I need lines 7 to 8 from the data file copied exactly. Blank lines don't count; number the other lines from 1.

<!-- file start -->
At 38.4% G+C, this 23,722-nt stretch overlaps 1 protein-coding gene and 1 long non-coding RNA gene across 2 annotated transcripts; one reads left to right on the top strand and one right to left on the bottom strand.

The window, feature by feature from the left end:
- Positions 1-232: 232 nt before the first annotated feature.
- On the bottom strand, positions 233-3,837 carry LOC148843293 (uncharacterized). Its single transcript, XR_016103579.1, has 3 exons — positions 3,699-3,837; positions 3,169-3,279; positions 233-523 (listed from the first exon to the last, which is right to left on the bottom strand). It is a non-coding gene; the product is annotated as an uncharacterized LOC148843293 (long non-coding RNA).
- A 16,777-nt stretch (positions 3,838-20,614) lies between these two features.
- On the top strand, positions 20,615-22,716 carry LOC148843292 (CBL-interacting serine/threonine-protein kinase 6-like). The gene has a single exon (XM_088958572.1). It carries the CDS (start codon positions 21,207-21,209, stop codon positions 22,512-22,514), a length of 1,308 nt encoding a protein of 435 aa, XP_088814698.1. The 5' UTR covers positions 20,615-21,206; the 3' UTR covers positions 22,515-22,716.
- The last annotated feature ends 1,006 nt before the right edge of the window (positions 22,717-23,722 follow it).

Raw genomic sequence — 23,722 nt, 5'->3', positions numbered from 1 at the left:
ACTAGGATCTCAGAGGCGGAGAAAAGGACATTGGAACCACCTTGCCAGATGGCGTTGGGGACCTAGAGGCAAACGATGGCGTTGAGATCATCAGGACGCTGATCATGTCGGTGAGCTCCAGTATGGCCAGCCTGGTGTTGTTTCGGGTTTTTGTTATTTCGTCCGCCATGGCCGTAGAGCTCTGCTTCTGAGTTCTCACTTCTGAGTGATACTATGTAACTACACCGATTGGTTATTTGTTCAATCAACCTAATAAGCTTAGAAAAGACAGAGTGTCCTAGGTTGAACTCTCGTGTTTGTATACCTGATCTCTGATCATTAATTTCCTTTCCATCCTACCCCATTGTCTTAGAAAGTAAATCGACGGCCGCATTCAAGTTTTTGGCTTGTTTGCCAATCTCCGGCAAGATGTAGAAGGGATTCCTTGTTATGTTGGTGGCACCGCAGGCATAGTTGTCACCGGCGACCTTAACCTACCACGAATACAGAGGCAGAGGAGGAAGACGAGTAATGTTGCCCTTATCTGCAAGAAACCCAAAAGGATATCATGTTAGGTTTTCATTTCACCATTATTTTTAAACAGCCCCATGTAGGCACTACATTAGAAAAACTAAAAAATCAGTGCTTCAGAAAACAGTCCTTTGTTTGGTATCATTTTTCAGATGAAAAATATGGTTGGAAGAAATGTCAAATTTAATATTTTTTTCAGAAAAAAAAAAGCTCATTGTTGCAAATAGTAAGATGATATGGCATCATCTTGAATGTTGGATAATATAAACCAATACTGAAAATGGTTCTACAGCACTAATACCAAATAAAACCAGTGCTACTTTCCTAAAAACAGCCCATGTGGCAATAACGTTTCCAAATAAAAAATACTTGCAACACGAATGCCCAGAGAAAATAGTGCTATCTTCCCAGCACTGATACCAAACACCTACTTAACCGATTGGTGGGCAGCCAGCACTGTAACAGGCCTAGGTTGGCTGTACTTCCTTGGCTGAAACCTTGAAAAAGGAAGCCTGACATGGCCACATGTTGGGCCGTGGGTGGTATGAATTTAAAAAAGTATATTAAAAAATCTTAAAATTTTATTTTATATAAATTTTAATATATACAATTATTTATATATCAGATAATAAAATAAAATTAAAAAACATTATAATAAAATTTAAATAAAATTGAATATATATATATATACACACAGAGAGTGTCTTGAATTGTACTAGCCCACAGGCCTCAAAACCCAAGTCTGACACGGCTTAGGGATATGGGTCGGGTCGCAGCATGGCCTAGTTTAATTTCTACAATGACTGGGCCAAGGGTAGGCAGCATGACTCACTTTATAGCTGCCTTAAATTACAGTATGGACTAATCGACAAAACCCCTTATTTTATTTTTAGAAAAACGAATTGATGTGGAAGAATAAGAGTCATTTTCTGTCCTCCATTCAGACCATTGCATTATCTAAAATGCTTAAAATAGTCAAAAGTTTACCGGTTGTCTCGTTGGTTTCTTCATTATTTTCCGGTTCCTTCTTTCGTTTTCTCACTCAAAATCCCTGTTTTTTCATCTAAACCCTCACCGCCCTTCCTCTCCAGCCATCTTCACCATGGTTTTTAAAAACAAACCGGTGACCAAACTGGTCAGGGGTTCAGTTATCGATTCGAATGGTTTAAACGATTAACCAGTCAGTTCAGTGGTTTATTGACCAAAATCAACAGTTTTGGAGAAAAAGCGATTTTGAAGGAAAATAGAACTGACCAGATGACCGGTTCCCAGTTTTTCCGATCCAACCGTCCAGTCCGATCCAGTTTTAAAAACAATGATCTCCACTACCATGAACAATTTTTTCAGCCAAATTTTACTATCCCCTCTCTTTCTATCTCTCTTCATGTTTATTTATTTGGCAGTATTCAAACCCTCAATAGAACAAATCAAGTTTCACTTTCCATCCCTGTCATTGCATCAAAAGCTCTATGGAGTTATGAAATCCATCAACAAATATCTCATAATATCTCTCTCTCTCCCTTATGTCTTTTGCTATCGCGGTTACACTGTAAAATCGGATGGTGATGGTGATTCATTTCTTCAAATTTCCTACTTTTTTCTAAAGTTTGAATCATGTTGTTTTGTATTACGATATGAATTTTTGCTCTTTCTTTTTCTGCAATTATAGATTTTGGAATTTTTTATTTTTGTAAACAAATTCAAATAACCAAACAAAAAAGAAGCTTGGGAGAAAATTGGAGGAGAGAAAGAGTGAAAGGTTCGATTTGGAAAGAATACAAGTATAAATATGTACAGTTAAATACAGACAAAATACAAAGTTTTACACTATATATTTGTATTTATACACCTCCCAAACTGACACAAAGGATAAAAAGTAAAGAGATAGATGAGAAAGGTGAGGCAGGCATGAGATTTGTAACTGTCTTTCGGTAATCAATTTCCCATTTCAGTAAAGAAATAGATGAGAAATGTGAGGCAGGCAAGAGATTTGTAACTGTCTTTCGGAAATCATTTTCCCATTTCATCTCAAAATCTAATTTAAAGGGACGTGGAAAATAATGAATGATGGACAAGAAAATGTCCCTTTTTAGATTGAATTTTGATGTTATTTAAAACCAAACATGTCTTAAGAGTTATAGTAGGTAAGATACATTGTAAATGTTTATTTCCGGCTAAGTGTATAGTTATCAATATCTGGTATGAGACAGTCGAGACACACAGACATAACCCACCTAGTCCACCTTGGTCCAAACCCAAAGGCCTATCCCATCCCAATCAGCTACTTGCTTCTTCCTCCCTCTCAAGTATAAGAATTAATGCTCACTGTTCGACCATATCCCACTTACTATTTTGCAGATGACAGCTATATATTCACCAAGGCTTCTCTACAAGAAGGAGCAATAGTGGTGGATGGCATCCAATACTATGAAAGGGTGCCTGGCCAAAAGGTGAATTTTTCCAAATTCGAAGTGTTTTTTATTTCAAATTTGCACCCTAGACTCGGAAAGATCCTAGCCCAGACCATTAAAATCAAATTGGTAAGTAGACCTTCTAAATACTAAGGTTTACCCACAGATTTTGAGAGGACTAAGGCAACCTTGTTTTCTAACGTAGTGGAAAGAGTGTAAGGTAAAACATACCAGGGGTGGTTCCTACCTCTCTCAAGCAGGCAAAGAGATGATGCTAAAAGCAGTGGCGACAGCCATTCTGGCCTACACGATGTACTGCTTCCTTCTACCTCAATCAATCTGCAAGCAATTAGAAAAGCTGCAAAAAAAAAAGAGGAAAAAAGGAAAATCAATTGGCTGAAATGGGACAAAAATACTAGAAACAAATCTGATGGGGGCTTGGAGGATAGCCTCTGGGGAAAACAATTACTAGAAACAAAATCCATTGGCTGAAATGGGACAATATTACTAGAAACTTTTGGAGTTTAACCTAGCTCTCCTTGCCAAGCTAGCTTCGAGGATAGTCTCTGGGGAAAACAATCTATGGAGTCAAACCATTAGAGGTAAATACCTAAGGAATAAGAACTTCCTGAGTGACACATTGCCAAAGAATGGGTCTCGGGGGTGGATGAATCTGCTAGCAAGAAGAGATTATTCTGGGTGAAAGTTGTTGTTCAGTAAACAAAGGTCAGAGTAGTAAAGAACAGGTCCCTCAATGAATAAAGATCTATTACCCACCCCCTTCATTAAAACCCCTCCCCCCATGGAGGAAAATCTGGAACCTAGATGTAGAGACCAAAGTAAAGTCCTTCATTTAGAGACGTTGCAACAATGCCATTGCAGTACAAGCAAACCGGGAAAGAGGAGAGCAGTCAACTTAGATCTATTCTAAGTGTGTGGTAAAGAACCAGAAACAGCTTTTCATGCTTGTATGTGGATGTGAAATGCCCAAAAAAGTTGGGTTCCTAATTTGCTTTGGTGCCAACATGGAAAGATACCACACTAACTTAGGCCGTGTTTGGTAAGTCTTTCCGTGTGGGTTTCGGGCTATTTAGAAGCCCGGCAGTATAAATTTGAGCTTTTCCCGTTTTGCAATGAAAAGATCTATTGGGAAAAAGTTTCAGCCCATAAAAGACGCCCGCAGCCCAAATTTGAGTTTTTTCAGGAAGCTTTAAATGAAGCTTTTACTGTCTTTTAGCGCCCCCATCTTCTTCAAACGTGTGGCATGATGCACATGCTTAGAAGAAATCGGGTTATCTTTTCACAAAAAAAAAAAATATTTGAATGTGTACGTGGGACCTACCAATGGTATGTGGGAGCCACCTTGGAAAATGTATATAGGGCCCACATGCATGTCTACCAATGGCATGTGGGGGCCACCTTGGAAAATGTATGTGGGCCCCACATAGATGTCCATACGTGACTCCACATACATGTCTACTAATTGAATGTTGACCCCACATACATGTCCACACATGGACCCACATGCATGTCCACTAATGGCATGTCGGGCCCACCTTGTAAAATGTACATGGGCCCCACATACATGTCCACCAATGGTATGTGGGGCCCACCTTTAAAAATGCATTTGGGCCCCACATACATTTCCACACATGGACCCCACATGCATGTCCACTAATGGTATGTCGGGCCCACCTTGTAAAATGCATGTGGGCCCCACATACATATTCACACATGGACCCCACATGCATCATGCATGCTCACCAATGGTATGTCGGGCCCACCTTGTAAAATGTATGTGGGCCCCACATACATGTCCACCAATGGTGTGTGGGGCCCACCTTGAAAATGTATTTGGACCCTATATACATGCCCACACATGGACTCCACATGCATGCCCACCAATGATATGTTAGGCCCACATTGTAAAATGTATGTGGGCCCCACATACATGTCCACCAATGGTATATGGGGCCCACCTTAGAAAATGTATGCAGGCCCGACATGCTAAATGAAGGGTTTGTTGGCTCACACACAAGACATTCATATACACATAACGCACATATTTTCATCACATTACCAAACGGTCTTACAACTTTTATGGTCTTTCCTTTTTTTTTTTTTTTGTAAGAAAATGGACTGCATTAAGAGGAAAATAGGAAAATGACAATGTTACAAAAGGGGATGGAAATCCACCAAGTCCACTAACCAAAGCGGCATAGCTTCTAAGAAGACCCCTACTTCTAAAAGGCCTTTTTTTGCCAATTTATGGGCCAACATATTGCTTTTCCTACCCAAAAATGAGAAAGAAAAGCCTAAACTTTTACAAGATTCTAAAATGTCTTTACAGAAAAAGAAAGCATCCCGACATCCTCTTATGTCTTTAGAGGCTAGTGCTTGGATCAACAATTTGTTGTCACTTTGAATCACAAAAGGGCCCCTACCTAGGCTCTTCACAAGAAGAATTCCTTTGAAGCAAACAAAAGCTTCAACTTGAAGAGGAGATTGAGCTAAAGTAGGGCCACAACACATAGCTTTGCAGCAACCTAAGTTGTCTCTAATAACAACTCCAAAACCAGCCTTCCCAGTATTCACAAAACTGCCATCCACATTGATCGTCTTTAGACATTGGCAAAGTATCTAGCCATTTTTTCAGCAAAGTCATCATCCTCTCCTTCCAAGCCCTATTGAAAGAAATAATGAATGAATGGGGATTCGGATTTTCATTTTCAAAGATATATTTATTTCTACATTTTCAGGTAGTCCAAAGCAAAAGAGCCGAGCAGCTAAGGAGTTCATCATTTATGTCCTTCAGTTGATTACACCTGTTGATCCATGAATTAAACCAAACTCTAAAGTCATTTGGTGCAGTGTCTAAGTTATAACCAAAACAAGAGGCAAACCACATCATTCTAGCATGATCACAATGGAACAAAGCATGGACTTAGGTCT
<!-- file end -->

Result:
- The last annotated feature ends 1,006 nt before the right edge of the window (positions 22,717-23,722 follow it).

Raw genomic sequence — 23,722 nt, 5'->3', positions numbered from 1 at the left: